Saturday, March 30, 2013

Do You Buy Meat By The Cube Foot...... No !

Sometimes, people in the moving or shipping industry, use a term of measurement, that for whatever, reason,
they never seem to ever define.   Does anyone know the definition of a cube, is?   The simple answer is no.  There
is no such thing, unless you are referring to some sort of object…..

The cubic foot, is a standard of measurement, often used in air shipments, ocean shipments and as a means of
alternative calculations for weight.   It has to do with density.  Still confused, me too….

Here is some truth to add to this discussion.  Movers have used cubic footage pre set measurements, for quite a
long time to actually measure a potential customer’s goods so that they can give an estimate to someone who is
moving….allow me to shed some light to this matter

Mover have used a cube sheet, which lists furniture items, organized into small groups by room designations:
…a dining table is listed among the dining room options, and chairs, with or without arms, and china cabinets
are also on this list…..and any other items that relate to a dining room.  Likewise, in the bedroom sections of the
movers cube sheet, there are items like beds of different sizes, dressers, mirrors, nightstands, etc.

Movers have agreed, that each items has a preset designation of cubic footage next to it: like a dresser would be
30 cube or 40 cube, and a nightstand would be 15 cube, for example.   When the mover gets through walking through
the home, asking if this item is going or not going, he is checking to include or exclude a particular item, and at the end
of the process, he or she will add up the cubic footage, cumulatively, and then use a weight factor to multiply against
the cubic footage count.  

For example, if you have 800 cubic feet on your load or move, movers generally use a factor of 7 pounds per cubic foot,
so in this case, the move is estimated at 5600 pounds.   This is the secret to how movers estimate your home, for cost
purposes, as when the mover comes for this kind of (long distance) move, the mover will weigh his truck prior to the move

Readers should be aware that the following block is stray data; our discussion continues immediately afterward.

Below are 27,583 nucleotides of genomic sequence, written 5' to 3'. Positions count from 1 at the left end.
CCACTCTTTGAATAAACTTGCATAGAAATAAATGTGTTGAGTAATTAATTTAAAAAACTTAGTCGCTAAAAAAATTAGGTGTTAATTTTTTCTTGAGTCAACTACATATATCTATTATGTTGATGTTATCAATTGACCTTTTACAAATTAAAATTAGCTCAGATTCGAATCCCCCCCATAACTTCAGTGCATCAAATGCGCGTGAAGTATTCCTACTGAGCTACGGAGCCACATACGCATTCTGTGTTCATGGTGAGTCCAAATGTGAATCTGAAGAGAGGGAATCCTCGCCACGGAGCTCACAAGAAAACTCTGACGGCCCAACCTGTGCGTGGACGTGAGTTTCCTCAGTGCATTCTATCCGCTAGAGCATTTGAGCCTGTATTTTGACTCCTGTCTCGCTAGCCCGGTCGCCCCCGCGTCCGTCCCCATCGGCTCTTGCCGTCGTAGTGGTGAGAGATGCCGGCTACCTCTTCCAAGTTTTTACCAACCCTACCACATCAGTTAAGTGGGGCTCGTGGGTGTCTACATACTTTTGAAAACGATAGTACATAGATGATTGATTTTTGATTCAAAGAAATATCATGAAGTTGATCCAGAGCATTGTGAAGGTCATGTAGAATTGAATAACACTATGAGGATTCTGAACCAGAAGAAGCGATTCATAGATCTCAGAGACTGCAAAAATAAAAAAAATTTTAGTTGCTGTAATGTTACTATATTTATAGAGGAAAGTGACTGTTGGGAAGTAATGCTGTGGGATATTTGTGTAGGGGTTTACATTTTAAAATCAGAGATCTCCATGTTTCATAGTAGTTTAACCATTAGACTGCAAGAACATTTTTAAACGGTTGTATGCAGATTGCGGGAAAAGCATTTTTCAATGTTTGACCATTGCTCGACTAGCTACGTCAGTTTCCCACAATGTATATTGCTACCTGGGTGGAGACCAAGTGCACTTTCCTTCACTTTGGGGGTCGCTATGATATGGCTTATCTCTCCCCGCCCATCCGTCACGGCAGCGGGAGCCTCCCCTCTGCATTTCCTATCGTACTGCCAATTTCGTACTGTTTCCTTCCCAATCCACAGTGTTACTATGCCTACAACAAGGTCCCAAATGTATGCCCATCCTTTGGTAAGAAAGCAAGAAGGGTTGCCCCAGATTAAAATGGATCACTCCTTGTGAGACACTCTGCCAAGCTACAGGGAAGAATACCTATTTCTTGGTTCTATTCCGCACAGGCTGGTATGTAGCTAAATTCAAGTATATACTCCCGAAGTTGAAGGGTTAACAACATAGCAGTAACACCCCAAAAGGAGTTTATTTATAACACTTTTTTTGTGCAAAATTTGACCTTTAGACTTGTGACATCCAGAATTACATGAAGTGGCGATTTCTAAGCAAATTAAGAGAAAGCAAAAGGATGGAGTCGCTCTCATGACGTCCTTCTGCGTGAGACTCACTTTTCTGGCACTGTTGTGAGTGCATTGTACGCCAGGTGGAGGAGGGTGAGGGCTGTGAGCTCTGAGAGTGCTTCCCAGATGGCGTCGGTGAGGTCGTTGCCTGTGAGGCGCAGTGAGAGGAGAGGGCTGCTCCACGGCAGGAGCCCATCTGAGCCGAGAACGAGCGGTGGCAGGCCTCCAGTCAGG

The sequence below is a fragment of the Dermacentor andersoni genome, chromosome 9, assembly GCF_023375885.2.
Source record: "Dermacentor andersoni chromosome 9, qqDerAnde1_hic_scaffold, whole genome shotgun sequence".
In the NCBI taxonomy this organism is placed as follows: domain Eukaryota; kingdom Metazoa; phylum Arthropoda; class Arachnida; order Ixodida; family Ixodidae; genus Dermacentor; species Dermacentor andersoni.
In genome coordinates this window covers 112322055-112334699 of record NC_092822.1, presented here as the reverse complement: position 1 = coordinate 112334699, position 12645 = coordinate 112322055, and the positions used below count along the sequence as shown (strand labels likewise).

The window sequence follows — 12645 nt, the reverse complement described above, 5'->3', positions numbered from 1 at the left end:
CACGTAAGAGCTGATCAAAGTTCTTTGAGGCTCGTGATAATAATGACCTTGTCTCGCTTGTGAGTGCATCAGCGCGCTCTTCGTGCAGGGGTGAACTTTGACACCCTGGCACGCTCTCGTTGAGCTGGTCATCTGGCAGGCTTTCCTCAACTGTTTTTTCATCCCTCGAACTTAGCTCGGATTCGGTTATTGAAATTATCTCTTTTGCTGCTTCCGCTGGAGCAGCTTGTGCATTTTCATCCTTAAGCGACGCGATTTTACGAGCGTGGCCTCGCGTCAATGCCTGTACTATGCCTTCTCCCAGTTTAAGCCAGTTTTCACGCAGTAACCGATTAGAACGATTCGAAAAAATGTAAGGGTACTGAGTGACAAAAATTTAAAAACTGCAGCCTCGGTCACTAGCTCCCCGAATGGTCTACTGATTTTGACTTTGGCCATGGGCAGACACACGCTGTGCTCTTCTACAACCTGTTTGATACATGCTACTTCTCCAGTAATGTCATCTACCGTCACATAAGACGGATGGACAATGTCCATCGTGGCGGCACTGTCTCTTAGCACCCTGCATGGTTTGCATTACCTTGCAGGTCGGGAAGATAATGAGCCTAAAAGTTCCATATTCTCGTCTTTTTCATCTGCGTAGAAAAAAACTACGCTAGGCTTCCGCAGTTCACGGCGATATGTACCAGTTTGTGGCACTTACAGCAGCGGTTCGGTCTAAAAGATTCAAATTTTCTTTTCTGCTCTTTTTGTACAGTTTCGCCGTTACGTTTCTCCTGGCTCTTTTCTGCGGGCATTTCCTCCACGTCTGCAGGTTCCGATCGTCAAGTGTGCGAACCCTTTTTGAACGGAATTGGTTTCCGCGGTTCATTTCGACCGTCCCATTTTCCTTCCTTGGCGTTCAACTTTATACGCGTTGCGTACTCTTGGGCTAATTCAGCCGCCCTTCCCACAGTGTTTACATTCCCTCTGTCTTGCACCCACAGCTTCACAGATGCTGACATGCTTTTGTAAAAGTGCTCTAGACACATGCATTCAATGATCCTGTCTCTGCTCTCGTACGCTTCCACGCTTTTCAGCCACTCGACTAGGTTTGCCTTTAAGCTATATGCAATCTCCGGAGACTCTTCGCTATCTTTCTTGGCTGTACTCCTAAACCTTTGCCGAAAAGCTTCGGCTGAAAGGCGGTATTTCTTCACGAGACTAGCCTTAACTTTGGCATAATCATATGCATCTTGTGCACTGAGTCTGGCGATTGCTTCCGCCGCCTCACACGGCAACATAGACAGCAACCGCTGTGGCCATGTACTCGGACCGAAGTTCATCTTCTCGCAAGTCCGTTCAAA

for the empty weight, and after the shipment is loaded, the mover gets another weight (heavy) and the difference is the
total weight of the shipment that is being moved.

The problems do come as a result of customers not getting rid of things, finding more items to move than they told the estimator
about, of maybe the estimate was off, as this is possible, but the larger the shipment, the less this does happen provided that
conditions have stayed the same.

The real issue with cubic footage, is that no one understands how to measure it, as the moving or shipping van, counts from floor
of the van to the ceiling, so when a “mover” tries to sell you space on a cubic footage basis, more often than not, if you as the customer
have to load the shipment, you will end up with more cubic footage, as it is hard for the consumer to know how to load a truck like
a professional does.   The customer ends up, usually, looking for a bargain and he or she gets just the opposite.

Movers, professional movers, have cubic footage measurements, like a ruler, that run across the length of the trailer so they can,
at a glimpse, see how the shipment looks, packed in the truck, as if the shipment is scheduled for say, 300 cubic feet or 2100
pounds (7 lbs per cubic foot, general rule).   If the shipment takes more than 300 cubic feet, then something is amiss.

But generally, charging for domestic transportation by selling it on a cube basis, is nothing more than a trick as the only way
you can get a good pricing result is if you have good density, like just boxes of bricks, they are small and weigh a lot and if stacked
floor to ceiling, that shipment will take less space than one that does not have that density nor the ability to stack furniture safely,
floor to ceiling.   This is what the movers, in my opinion, do wrong, they do not stress that professionals, can save the customer
not only money, but a lot of heartache in the moving process.

O’h yea, cube = Length x Width x Height…….divided by 1728 (which is the number of cubic inches in a cubic foot)…
we have a table that is 72 inches long and 48 inches wide, and 36 inches tall, you would do it this way: 72x48x36 divided by 1728
equals 72 cubic feet……I just hope most of you are not sorry you asked this question………

Mark S. Frydman
Box Brothers Corp.

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